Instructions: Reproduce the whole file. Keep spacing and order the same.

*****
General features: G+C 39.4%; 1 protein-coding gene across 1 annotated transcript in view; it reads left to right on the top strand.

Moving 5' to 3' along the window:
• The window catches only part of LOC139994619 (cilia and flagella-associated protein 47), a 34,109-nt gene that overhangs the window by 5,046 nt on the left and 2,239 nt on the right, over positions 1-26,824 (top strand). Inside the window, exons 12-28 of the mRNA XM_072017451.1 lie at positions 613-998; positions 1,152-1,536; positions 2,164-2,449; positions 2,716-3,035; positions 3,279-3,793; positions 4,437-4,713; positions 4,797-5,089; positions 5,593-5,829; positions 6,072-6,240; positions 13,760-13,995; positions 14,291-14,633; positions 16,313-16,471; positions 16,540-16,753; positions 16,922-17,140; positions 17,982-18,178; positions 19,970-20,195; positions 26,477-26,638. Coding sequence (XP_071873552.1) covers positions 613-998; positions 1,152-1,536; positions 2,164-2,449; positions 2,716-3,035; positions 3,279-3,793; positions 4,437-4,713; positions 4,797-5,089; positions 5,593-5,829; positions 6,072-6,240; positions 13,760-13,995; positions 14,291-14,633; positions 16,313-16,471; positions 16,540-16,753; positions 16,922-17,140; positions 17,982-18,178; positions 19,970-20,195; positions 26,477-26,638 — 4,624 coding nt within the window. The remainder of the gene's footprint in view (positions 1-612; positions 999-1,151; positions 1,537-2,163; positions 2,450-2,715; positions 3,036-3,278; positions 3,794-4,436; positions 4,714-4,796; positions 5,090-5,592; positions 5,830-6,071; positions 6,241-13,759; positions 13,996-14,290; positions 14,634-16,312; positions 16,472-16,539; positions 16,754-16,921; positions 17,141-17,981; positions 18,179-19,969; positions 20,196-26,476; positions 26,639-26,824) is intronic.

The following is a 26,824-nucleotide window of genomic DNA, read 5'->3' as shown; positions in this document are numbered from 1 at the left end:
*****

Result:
General features: G+C 39.4%; 1 protein-coding gene across 1 annotated transcript in view; it reads left to right on the top strand.

Moving 5' to 3' along the window:
• The window catches only part of LOC139994619 (cilia and flagella-associated protein 47), a 34,109-nt gene that overhangs the window by 5,046 nt on the left and 2,239 nt on the right, over positions 1-26,824 (top strand). Inside the window, exons 12-28 of the mRNA XM_072017451.1 lie at positions 613-998; positions 1,152-1,536; positions 2,164-2,449; positions 2,716-3,035; positions 3,279-3,793; positions 4,437-4,713; positions 4,797-5,089; positions 5,593-5,829; positions 6,072-6,240; positions 13,760-13,995; positions 14,291-14,633; positions 16,313-16,471; positions 16,540-16,753; positions 16,922-17,140; positions 17,982-18,178; positions 19,970-20,195; positions 26,477-26,638. Coding sequence (XP_071873552.1) covers positions 613-998; positions 1,152-1,536; positions 2,164-2,449; positions 2,716-3,035; positions 3,279-3,793; positions 4,437-4,713; positions 4,797-5,089; positions 5,593-5,829; positions 6,072-6,240; positions 13,760-13,995; positions 14,291-14,633; positions 16,313-16,471; positions 16,540-16,753; positions 16,922-17,140; positions 17,982-18,178; positions 19,970-20,195; positions 26,477-26,638 — 4,624 coding nt within the window. The remainder of the gene's footprint in view (positions 1-612; positions 999-1,151; positions 1,537-2,163; positions 2,450-2,715; positions 3,036-3,278; positions 3,794-4,436; positions 4,714-4,796; positions 5,090-5,592; positions 5,830-6,071; positions 6,241-13,759; positions 13,996-14,290; positions 14,634-16,312; positions 16,472-16,539; positions 16,754-16,921; positions 17,141-17,981; positions 18,179-19,969; positions 20,196-26,476; positions 26,639-26,824) is intronic.

The following is a 26,824-nucleotide window of genomic DNA, read 5'->3' as shown; positions in this document are numbered from 1 at the left end: